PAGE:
In a paper titled “Economic sanctions as collective punishment: The case of Venezuela” (Weisbrot and Sachs, 2019), the authors—henceforth referred to as WS—set out to assess the causal effects of the financial sanctions imposed by the United States on Venezuela in August 2017. The authors conclude that “sanctions reduced the public’s caloric intake, increased disease and mortality (for both adults and infants), and displaced millions of Venezuelans who fled the country as a result of the worsening economic depression and hyperinflation.” WS also claim that “sanctions have inflicted […] very serious harm to human life and health, including an estimated more than 40,000 deaths from 2017-2018.”
Research Fellow, Center for International Development - Harvard University
Visiting Researcher - Workforce of the Future initiative at Brookings
In this paper, we revisit the evidence for these claims and present several findings. We find the methodology used by WS is unfit to estimate the causal effect of the 2017 sanctions on the Venezuelan economy, and thus their conclusions are invalid, for two main reasons. First, in the absence of a proper counterfactual, economic trends in Venezuela since the sanctions were imposed cannot be separated from the powerfully negative trends that preceded them. Second, several important confounding factors beyond sanctions, which any rigorous empirical exercise should account for, could also explain the deterioration studied by Weisbrot and Sachs (2019).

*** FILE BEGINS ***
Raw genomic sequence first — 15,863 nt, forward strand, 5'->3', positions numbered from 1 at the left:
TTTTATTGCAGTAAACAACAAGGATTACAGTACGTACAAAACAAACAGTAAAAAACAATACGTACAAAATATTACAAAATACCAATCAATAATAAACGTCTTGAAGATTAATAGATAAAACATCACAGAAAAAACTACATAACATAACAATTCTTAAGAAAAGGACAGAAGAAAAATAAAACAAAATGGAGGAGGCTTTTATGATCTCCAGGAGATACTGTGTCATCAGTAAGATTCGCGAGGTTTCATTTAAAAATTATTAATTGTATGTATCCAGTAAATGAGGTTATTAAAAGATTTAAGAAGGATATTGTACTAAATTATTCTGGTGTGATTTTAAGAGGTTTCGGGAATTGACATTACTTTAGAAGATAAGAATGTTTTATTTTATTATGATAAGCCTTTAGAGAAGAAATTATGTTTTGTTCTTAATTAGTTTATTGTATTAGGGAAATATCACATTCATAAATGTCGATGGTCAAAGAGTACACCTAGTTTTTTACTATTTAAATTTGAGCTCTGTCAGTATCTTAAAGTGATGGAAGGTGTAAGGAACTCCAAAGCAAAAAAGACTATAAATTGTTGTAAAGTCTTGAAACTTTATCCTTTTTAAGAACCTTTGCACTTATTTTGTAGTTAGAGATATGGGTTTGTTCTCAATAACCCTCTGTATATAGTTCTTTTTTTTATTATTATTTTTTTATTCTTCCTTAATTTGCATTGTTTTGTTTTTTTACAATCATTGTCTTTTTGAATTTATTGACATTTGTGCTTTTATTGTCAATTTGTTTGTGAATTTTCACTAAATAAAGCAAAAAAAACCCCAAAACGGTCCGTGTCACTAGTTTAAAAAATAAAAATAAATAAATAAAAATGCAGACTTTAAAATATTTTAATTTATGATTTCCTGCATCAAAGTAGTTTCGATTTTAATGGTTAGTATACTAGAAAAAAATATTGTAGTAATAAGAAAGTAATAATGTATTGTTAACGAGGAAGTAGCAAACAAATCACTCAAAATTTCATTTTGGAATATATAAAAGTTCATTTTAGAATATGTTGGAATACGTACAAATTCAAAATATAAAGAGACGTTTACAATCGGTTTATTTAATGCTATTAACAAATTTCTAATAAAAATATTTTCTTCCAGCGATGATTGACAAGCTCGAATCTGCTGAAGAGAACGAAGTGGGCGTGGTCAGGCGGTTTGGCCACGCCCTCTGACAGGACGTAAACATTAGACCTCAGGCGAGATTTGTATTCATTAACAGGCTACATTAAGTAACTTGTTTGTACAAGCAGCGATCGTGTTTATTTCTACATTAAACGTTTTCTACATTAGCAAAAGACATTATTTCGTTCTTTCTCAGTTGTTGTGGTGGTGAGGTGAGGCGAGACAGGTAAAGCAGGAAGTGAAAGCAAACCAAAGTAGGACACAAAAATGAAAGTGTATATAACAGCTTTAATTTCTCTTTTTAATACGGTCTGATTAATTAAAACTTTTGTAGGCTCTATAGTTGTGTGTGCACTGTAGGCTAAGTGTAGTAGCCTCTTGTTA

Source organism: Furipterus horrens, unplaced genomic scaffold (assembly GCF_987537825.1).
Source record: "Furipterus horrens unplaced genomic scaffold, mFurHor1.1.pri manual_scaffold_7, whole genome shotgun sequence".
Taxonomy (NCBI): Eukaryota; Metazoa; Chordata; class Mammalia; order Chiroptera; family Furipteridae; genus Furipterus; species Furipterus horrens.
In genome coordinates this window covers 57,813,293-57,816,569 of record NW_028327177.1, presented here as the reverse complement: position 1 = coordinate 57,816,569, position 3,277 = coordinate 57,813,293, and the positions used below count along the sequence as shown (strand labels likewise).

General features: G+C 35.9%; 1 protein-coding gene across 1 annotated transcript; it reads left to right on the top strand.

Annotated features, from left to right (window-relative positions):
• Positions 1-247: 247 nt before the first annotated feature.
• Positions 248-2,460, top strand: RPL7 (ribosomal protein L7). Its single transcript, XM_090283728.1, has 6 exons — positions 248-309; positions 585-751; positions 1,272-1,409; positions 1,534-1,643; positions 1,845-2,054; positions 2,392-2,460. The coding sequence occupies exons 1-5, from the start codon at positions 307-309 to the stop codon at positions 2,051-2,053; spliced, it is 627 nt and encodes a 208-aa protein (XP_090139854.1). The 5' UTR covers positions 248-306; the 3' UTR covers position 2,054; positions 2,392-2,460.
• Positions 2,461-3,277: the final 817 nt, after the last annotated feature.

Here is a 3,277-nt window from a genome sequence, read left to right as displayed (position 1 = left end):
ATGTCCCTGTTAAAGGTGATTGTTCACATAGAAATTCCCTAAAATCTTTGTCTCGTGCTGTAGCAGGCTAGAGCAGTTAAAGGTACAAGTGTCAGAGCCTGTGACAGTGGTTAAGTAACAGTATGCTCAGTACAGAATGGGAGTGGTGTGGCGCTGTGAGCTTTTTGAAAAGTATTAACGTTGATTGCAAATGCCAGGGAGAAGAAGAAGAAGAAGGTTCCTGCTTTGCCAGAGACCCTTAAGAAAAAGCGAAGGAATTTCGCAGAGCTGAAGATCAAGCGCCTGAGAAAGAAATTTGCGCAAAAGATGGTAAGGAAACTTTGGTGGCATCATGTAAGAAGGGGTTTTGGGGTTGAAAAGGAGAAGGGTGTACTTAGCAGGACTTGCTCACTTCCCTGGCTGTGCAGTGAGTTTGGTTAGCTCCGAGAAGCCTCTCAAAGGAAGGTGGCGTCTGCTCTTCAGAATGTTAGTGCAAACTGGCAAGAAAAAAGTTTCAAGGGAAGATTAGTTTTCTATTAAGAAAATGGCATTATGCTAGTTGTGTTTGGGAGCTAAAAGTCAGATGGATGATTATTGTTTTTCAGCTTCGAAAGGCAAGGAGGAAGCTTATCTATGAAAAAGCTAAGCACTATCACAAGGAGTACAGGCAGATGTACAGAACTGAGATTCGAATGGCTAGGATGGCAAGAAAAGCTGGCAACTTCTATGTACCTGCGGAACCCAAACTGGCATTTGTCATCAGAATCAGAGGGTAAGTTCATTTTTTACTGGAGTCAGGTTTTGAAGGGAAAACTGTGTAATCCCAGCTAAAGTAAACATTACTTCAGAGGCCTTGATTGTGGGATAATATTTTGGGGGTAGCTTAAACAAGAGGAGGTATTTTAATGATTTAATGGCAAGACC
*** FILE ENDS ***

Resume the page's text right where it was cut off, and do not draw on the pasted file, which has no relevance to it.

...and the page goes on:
Our other, perhaps even more important finding is that, when analyzing several socio-economic outcomes in Venezuela across time, it becomes clear that the bulk of the deterioration in living standards occurred long before the sanctions were enacted in 2017. Relatedly, we find rapidly worsening trends across all of the socio-economic indicators we analyze well before the sanctions were imposed in August 2017. Therefore, in the presence of these strong pre-trends, it is impossible to attribute the current performance of these socio-economic indicators to the sanctions.
The trends displayed by these socio-economic indicators prior to the sanctions are quite striking. For instance, by 2016—the year before sanctions were imposed—food imports in the country had fallen by 71 percent from their 2013 peak. Imports of medicines and medical equipment fell by 68 percent between 2013 and 2016. In terms of calorie intake, we find that by August 2017 Venezuelans earning the minimum wage could only afford a maximum of 6,132 of the cheapest available calories per day— equivalent to 56 percent of the minimum dietary needs of a family of five. This is 92 percent fewer calories than the minimum wage could purchase in January 2010. Infant mortality, a good proxy for the quality of public health services, grew by 44 percent between 2013 and 2016 and has continued to do so since.
No matter what socio-economic indicator one chooses to look at, it is clear that the sharp deterioration in Venezuela’s living standards started long before August 2017. The further deterioration observed since 2017—whether caused by the sanctions or by alternative factors—by no means constitutes the bulk of the collapse that has caused widespread suffering, death, and displacement to millions of Venezuelans.